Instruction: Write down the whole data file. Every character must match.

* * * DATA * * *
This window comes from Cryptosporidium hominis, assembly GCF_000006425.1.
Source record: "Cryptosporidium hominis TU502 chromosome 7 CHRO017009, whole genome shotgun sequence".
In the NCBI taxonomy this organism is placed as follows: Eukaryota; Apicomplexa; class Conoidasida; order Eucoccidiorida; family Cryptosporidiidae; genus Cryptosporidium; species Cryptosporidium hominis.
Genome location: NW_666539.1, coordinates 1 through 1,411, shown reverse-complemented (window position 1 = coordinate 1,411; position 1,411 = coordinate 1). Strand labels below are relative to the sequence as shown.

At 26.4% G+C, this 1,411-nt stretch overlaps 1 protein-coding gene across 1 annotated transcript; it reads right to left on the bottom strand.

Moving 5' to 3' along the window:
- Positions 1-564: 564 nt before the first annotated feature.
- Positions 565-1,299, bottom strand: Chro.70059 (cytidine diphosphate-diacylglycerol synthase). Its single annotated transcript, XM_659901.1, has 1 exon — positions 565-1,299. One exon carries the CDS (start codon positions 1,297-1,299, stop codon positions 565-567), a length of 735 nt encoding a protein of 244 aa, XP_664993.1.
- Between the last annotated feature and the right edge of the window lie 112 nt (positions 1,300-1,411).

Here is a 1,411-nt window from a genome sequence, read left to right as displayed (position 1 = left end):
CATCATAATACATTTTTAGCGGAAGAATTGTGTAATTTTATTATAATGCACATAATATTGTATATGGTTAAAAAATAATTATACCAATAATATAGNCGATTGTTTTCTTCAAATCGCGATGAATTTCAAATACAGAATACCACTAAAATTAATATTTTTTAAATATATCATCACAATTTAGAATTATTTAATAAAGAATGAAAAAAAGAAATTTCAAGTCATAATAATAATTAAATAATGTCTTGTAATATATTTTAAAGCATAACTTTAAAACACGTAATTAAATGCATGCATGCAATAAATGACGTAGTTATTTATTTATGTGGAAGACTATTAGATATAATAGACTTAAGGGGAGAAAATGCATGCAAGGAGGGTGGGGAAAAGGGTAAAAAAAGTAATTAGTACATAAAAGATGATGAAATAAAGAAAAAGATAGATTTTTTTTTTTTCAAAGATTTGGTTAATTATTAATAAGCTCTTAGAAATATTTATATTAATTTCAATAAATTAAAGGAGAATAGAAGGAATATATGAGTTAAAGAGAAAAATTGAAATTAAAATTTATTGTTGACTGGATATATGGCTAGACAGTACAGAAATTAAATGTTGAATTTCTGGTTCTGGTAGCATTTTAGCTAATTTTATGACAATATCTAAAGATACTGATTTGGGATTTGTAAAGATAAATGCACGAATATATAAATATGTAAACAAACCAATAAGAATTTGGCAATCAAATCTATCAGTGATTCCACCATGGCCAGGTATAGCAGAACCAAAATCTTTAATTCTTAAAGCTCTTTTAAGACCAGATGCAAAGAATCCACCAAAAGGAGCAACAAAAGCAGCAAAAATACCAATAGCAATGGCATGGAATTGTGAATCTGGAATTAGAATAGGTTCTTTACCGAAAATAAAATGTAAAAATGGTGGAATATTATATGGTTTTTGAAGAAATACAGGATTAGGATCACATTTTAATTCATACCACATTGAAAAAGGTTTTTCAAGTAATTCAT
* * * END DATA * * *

This window comes from Cryptosporidium hominis, assembly GCF_000006425.1.
Source record: "Cryptosporidium hominis TU502 chromosome 7 CHRO017009, whole genome shotgun sequence".
In the NCBI taxonomy this organism is placed as follows: Eukaryota; Apicomplexa; class Conoidasida; order Eucoccidiorida; family Cryptosporidiidae; genus Cryptosporidium; species Cryptosporidium hominis.
Genome location: NW_666539.1, coordinates 1 through 1,411, shown reverse-complemented (window position 1 = coordinate 1,411; position 1,411 = coordinate 1). Strand labels below are relative to the sequence as shown.

At 26.4% G+C, this 1,411-nt stretch overlaps 1 protein-coding gene across 1 annotated transcript; it reads right to left on the bottom strand.

Moving 5' to 3' along the window:
- Positions 1-564: 564 nt before the first annotated feature.
- Positions 565-1,299, bottom strand: Chro.70059 (cytidine diphosphate-diacylglycerol synthase). Its single annotated transcript, XM_659901.1, has 1 exon — positions 565-1,299. One exon carries the CDS (start codon positions 1,297-1,299, stop codon positions 565-567), a length of 735 nt encoding a protein of 244 aa, XP_664993.1.
- Between the last annotated feature and the right edge of the window lie 112 nt (positions 1,300-1,411).

Here is a 1,411-nt window from a genome sequence, read left to right as displayed (position 1 = left end):
CATCATAATACATTTTTAGCGGAAGAATTGTGTAATTTTATTATAATGCACATAATATTGTATATGGTTAAAAAATAATTATACCAATAATATAGNCGATTGTTTTCTTCAAATCGCGATGAATTTCAAATACAGAATACCACTAAAATTAATATTTTTTAAATATATCATCACAATTTAGAATTATTTAATAAAGAATGAAAAAAAGAAATTTCAAGTCATAATAATAATTAAATAATGTCTTGTAATATATTTTAAAGCATAACTTTAAAACACGTAATTAAATGCATGCATGCAATAAATGACGTAGTTATTTATTTATGTGGAAGACTATTAGATATAATAGACTTAAGGGGAGAAAATGCATGCAAGGAGGGTGGGGAAAAGGGTAAAAAAAGTAATTAGTACATAAAAGATGATGAAATAAAGAAAAAGATAGATTTTTTTTTTTTCAAAGATTTGGTTAATTATTAATAAGCTCTTAGAAATATTTATATTAATTTCAATAAATTAAAGGAGAATAGAAGGAATATATGAGTTAAAGAGAAAAATTGAAATTAAAATTTATTGTTGACTGGATATATGGCTAGACAGTACAGAAATTAAATGTTGAATTTCTGGTTCTGGTAGCATTTTAGCTAATTTTATGACAATATCTAAAGATACTGATTTGGGATTTGTAAAGATAAATGCACGAATATATAAATATGTAAACAAACCAATAAGAATTTGGCAATCAAATCTATCAGTGATTCCACCATGGCCAGGTATAGCAGAACCAAAATCTTTAATTCTTAAAGCTCTTTTAAGACCAGATGCAAAGAATCCACCAAAAGGAGCAACAAAAGCAGCAAAAATACCAATAGCAATGGCATGGAATTGTGAATCTGGAATTAGAATAGGTTCTTTACCGAAAATAAAATGTAAAAATGGTGGAATATTATATGGTTTTTGAAGAAATACAGGATTAGGATCACATTTTAATTCATACCACATTGAAAAAGGTTTTTCAAGTAATTCAT